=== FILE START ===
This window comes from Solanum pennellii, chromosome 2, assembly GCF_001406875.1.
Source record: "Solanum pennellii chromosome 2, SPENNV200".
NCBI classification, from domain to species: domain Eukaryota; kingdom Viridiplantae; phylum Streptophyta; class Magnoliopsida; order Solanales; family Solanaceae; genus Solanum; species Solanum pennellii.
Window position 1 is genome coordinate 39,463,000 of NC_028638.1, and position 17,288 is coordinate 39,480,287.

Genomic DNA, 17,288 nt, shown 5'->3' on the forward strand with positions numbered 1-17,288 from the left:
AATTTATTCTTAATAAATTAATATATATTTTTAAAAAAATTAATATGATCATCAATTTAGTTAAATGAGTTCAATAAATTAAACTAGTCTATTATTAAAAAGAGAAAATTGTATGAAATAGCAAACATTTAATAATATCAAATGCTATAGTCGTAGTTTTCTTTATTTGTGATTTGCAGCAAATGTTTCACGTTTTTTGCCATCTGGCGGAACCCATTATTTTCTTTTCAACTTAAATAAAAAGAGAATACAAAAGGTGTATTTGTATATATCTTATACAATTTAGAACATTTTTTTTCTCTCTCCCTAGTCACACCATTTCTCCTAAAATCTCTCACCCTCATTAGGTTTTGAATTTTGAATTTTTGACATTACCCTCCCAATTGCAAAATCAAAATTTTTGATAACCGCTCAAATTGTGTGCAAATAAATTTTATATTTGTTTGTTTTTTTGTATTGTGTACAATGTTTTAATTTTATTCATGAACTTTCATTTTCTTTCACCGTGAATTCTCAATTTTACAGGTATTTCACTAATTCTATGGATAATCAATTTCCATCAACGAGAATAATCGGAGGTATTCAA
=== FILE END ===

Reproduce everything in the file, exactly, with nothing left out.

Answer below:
This window comes from Solanum pennellii, chromosome 2, assembly GCF_001406875.1.
Source record: "Solanum pennellii chromosome 2, SPENNV200".
NCBI classification, from domain to species: domain Eukaryota; kingdom Viridiplantae; phylum Streptophyta; class Magnoliopsida; order Solanales; family Solanaceae; genus Solanum; species Solanum pennellii.
Window position 1 is genome coordinate 39,463,000 of NC_028638.1, and position 17,288 is coordinate 39,480,287.

Genomic DNA, 17,288 nt, shown 5'->3' on the forward strand with positions numbered 1-17,288 from the left:
AATTTATTCTTAATAAATTAATATATATTTTTAAAAAAATTAATATGATCATCAATTTAGTTAAATGAGTTCAATAAATTAAACTAGTCTATTATTAAAAAGAGAAAATTGTATGAAATAGCAAACATTTAATAATATCAAATGCTATAGTCGTAGTTTTCTTTATTTGTGATTTGCAGCAAATGTTTCACGTTTTTTGCCATCTGGCGGAACCCATTATTTTCTTTTCAACTTAAATAAAAAGAGAATACAAAAGGTGTATTTGTATATATCTTATACAATTTAGAACATTTTTTTTCTCTCTCCCTAGTCACACCATTTCTCCTAAAATCTCTCACCCTCATTAGGTTTTGAATTTTGAATTTTTGACATTACCCTCCCAATTGCAAAATCAAAATTTTTGATAACCGCTCAAATTGTGTGCAAATAAATTTTATATTTGTTTGTTTTTTTGTATTGTGTACAATGTTTTAATTTTATTCATGAACTTTCATTTTCTTTCACCGTGAATTCTCAATTTTACAGGTATTTCACTAATTCTATGGATAATCAATTTCCATCAACGAGAATAATCGGAGGTATTCAA